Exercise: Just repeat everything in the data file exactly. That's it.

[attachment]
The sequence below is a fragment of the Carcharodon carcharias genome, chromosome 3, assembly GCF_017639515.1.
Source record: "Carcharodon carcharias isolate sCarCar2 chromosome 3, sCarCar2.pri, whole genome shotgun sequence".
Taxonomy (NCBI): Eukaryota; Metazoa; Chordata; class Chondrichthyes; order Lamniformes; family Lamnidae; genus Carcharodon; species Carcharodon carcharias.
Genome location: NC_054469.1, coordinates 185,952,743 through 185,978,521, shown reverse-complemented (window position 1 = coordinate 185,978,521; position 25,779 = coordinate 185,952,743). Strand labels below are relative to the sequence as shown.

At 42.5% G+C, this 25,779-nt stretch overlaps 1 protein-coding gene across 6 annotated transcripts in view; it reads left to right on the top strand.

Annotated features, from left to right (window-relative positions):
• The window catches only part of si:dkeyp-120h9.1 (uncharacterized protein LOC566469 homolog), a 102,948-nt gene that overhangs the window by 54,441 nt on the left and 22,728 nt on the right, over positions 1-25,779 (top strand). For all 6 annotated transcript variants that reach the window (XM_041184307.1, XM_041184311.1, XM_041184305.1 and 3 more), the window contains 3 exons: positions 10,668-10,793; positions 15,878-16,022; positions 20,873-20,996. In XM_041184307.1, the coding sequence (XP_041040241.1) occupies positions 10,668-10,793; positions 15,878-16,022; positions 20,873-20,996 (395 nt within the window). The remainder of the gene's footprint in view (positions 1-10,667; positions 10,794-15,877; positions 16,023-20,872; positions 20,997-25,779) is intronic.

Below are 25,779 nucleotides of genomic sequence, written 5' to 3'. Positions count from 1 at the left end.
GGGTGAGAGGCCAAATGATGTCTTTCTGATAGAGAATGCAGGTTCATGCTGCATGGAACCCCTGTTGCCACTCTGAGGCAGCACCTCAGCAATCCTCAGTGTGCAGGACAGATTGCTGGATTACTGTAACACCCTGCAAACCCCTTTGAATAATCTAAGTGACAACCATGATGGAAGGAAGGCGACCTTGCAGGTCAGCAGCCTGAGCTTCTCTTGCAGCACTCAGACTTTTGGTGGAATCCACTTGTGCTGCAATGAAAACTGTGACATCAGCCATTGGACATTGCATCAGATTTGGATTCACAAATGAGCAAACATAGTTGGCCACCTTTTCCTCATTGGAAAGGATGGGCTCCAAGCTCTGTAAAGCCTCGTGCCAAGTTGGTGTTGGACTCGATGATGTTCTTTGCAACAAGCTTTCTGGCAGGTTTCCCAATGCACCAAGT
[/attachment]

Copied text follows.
The sequence below is a fragment of the Carcharodon carcharias genome, chromosome 3, assembly GCF_017639515.1.
Source record: "Carcharodon carcharias isolate sCarCar2 chromosome 3, sCarCar2.pri, whole genome shotgun sequence".
Taxonomy (NCBI): Eukaryota; Metazoa; Chordata; class Chondrichthyes; order Lamniformes; family Lamnidae; genus Carcharodon; species Carcharodon carcharias.
Genome location: NC_054469.1, coordinates 185,952,743 through 185,978,521, shown reverse-complemented (window position 1 = coordinate 185,978,521; position 25,779 = coordinate 185,952,743). Strand labels below are relative to the sequence as shown.

At 42.5% G+C, this 25,779-nt stretch overlaps 1 protein-coding gene across 6 annotated transcripts in view; it reads left to right on the top strand.

Annotated features, from left to right (window-relative positions):
• The window catches only part of si:dkeyp-120h9.1 (uncharacterized protein LOC566469 homolog), a 102,948-nt gene that overhangs the window by 54,441 nt on the left and 22,728 nt on the right, over positions 1-25,779 (top strand). For all 6 annotated transcript variants that reach the window (XM_041184307.1, XM_041184311.1, XM_041184305.1 and 3 more), the window contains 3 exons: positions 10,668-10,793; positions 15,878-16,022; positions 20,873-20,996. In XM_041184307.1, the coding sequence (XP_041040241.1) occupies positions 10,668-10,793; positions 15,878-16,022; positions 20,873-20,996 (395 nt within the window). The remainder of the gene's footprint in view (positions 1-10,667; positions 10,794-15,877; positions 16,023-20,872; positions 20,997-25,779) is intronic.

Below are 25,779 nucleotides of genomic sequence, written 5' to 3'. Positions count from 1 at the left end.
GGGTGAGAGGCCAAATGATGTCTTTCTGATAGAGAATGCAGGTTCATGCTGCATGGAACCCCTGTTGCCACTCTGAGGCAGCACCTCAGCAATCCTCAGTGTGCAGGACAGATTGCTGGATTACTGTAACACCCTGCAAACCCCTTTGAATAATCTAAGTGACAACCATGATGGAAGGAAGGCGACCTTGCAGGTCAGCAGCCTGAGCTTCTCTTGCAGCACTCAGACTTTTGGTGGAATCCACTTGTGCTGCAATGAAAACTGTGACATCAGCCATTGGACATTGCATCAGATTTGGATTCACAAATGAGCAAACATAGTTGGCCACCTTTTCCTCATTGGAAAGGATGGGCTCCAAGCTCTGTAAAGCCTCGTGCCAAGTTGGTGTTGGACTCGATGATGTTCTTTGCAACAAGCTTTCTGGCAGGTTTCCCAATGCACCAAGT